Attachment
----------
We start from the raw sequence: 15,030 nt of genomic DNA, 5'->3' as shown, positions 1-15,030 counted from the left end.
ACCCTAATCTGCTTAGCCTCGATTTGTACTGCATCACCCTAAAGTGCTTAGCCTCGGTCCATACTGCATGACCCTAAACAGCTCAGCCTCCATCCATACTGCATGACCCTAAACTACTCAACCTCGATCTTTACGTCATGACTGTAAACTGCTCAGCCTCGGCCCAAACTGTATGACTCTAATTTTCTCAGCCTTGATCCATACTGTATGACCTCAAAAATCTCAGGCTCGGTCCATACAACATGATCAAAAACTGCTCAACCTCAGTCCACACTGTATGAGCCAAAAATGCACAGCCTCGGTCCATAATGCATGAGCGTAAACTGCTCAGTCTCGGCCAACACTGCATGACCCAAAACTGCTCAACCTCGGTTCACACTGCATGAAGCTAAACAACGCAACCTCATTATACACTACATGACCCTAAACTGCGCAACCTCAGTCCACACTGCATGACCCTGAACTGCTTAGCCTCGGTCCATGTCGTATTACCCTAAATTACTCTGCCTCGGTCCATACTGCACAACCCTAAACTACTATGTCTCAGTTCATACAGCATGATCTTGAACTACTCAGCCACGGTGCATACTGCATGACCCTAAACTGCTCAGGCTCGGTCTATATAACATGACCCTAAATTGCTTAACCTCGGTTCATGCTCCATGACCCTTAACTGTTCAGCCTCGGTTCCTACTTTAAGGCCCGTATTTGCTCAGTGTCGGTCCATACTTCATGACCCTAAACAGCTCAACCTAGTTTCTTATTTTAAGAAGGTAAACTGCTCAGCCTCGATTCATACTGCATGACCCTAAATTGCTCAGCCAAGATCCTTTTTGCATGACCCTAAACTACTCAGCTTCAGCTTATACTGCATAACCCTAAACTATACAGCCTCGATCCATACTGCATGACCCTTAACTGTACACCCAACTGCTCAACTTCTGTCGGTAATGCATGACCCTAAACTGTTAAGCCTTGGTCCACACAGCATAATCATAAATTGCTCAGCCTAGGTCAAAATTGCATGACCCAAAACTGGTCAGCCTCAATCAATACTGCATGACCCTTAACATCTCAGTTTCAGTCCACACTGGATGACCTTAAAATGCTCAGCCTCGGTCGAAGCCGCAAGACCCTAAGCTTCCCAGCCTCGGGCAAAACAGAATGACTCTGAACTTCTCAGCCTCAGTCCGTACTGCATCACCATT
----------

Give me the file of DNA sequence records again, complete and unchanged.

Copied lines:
We start from the raw sequence: 15,030 nt of genomic DNA, 5'->3' as shown, positions 1-15,030 counted from the left end.
ACCCTAATCTGCTTAGCCTCGATTTGTACTGCATCACCCTAAAGTGCTTAGCCTCGGTCCATACTGCATGACCCTAAACAGCTCAGCCTCCATCCATACTGCATGACCCTAAACTACTCAACCTCGATCTTTACGTCATGACTGTAAACTGCTCAGCCTCGGCCCAAACTGTATGACTCTAATTTTCTCAGCCTTGATCCATACTGTATGACCTCAAAAATCTCAGGCTCGGTCCATACAACATGATCAAAAACTGCTCAACCTCAGTCCACACTGTATGAGCCAAAAATGCACAGCCTCGGTCCATAATGCATGAGCGTAAACTGCTCAGTCTCGGCCAACACTGCATGACCCAAAACTGCTCAACCTCGGTTCACACTGCATGAAGCTAAACAACGCAACCTCATTATACACTACATGACCCTAAACTGCGCAACCTCAGTCCACACTGCATGACCCTGAACTGCTTAGCCTCGGTCCATGTCGTATTACCCTAAATTACTCTGCCTCGGTCCATACTGCACAACCCTAAACTACTATGTCTCAGTTCATACAGCATGATCTTGAACTACTCAGCCACGGTGCATACTGCATGACCCTAAACTGCTCAGGCTCGGTCTATATAACATGACCCTAAATTGCTTAACCTCGGTTCATGCTCCATGACCCTTAACTGTTCAGCCTCGGTTCCTACTTTAAGGCCCGTATTTGCTCAGTGTCGGTCCATACTTCATGACCCTAAACAGCTCAACCTAGTTTCTTATTTTAAGAAGGTAAACTGCTCAGCCTCGATTCATACTGCATGACCCTAAATTGCTCAGCCAAGATCCTTTTTGCATGACCCTAAACTACTCAGCTTCAGCTTATACTGCATAACCCTAAACTATACAGCCTCGATCCATACTGCATGACCCTTAACTGTACACCCAACTGCTCAACTTCTGTCGGTAATGCATGACCCTAAACTGTTAAGCCTTGGTCCACACAGCATAATCATAAATTGCTCAGCCTAGGTCAAAATTGCATGACCCAAAACTGGTCAGCCTCAATCAATACTGCATGACCCTTAACATCTCAGTTTCAGTCCACACTGGATGACCTTAAAATGCTCAGCCTCGGTCGAAGCCGCAAGACCCTAAGCTTCCCAGCCTCGGGCAAAACAGAATGACTCTGAACTTCTCAGCCTCAGTCCGTACTGCATCACCATT